West Princes Street Gardens will be dramatically transformed by the long-awaited replacement for the Ross Bandstand, which will see a series of new green spaces connected by an “undulating” promenade linked to the Royal Mile.
A new “Ross Pavilion” and indoor visitor centre, which will offer spectacular views of concerts in the shadow of Edinburgh Castle, will both emerge from the new-look landscape.
Organisers of the five-month contest - which has been backed by the city council and the city’s heritage bodies - said the winning vision would create “one of the most exciting performance spaces in the world.”
The new arena, work on which is expected to get underway next year, is aimed at allowing events to be staged in the gardens all year round while opening up the area in front of the main concert stage as a space for relaxation.
Why Architecture, which has offices in both Los Angeles and New York, joined forces with practices in Edinburgh to pursue its bid, which also had the backing of actor Alan Cumming.
It was one of seven contenders for the £25 million project, who were drawn from 125 entries for the contest, which was launched led by a new charitable trust set up by hotel tycoon Norman Springford, who has offered to help bankroll the new arena.
He chaired a nine-strong panel of judges, who included city council chief executive Andrew Kerr, Sir Mark Jones, former director of the National Museum of Scotland and author Alexander McCall Smith.
Mr Springford, chair of the Ross Development Trust, said: “We are confident we have a winning concept that embodies an imaginative ensemble landscape approach, creating a wonderful stage for our iconic castle.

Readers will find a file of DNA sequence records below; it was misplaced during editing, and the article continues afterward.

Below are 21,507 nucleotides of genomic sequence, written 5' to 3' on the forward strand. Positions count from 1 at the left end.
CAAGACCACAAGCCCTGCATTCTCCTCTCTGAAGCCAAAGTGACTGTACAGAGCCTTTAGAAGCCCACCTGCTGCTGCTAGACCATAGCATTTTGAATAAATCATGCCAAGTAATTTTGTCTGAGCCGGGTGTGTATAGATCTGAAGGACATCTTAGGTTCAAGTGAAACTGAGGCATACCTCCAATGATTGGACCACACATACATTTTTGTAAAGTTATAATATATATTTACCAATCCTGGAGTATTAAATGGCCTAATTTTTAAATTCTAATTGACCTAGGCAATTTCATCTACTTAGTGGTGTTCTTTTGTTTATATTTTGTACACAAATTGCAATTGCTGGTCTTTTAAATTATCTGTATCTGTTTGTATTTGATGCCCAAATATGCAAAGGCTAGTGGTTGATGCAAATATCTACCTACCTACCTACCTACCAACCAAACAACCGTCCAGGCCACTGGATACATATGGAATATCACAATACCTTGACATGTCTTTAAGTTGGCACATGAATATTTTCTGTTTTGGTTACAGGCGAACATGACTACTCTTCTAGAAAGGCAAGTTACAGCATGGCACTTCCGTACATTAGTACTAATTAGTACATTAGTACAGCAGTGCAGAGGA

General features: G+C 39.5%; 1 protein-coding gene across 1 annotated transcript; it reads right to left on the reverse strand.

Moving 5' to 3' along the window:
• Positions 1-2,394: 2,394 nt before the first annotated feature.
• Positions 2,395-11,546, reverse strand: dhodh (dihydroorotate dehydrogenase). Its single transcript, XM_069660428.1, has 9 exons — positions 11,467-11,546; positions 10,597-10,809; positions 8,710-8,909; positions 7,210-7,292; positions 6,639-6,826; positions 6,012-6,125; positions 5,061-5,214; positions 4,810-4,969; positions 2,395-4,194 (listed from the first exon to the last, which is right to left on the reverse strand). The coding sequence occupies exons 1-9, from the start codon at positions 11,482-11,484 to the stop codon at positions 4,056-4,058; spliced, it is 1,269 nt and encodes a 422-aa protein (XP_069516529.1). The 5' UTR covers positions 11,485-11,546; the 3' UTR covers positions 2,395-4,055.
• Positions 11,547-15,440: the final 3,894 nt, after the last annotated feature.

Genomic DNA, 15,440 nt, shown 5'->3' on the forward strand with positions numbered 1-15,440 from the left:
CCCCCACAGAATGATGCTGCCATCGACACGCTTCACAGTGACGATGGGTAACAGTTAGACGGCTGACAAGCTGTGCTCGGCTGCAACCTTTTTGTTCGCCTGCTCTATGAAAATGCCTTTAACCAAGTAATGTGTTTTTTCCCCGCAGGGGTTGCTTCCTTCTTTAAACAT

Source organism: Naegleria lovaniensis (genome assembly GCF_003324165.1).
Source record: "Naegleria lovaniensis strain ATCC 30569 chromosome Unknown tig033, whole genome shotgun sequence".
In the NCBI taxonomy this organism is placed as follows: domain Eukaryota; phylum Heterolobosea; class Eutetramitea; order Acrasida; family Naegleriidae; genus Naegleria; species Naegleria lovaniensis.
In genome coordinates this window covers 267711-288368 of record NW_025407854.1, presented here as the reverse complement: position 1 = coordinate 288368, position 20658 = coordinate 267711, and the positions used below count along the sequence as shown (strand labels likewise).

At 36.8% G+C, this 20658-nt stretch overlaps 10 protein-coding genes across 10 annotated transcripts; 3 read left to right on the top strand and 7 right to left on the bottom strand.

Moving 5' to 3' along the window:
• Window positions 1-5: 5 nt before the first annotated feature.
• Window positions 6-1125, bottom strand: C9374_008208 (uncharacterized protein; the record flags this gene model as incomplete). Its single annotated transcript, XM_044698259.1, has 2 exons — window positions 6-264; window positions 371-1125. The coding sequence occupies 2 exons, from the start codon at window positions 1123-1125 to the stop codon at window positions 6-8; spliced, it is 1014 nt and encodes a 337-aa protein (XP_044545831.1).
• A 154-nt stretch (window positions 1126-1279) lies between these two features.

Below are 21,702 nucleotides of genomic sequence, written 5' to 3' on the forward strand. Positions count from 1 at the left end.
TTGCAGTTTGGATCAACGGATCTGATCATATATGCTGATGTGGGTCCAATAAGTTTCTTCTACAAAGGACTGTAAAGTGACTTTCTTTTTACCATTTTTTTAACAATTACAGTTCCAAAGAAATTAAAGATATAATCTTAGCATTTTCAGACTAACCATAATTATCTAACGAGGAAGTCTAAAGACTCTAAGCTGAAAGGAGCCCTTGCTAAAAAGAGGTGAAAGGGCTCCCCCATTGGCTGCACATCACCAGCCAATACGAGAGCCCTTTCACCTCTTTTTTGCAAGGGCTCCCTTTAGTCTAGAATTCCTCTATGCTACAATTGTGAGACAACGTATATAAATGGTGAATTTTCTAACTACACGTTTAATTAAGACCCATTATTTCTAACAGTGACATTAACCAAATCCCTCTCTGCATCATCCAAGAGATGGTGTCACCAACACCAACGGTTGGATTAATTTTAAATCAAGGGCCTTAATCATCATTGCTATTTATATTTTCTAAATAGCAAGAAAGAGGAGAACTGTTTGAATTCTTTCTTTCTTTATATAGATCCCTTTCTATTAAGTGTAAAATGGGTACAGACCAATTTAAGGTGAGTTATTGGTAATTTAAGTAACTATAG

“In addition, the design concept offers a creative energy and a series of unique elements which will all combine to create a new and contemporary landscape.
“Why demonstrated an impressive collaboration which respects and enhances the historical context and backdrop of the castle and the city, whilst creating new heritage and increasing the green space within the gardens, all of which were key aspects for us all and respected the importance of the space within a World Heritage Site.”
Why’s recent projecets have included the newest museum in Los Angeles, the Marciano Art Foundation, and Yoko Ono’s Skylanding project for Jackson Park in Chicago,
Landscape design director Mark Thomann said its vision for the gardens had been aimed at tackling complaints over “a lack of accessibililty or connection.”
He said: “This is a special opportunity for a special place, not just for Edinburgh but the world.
“The new Ross Pavilion and gardens draw from the rich natural history, heritage and creative spirit of Scotland, embodying a model approach for integrating public architecture and urban space in a top global city.
“Our team looks forward to realising this vision with the Ross Development Trust and the people of Edinburgh.”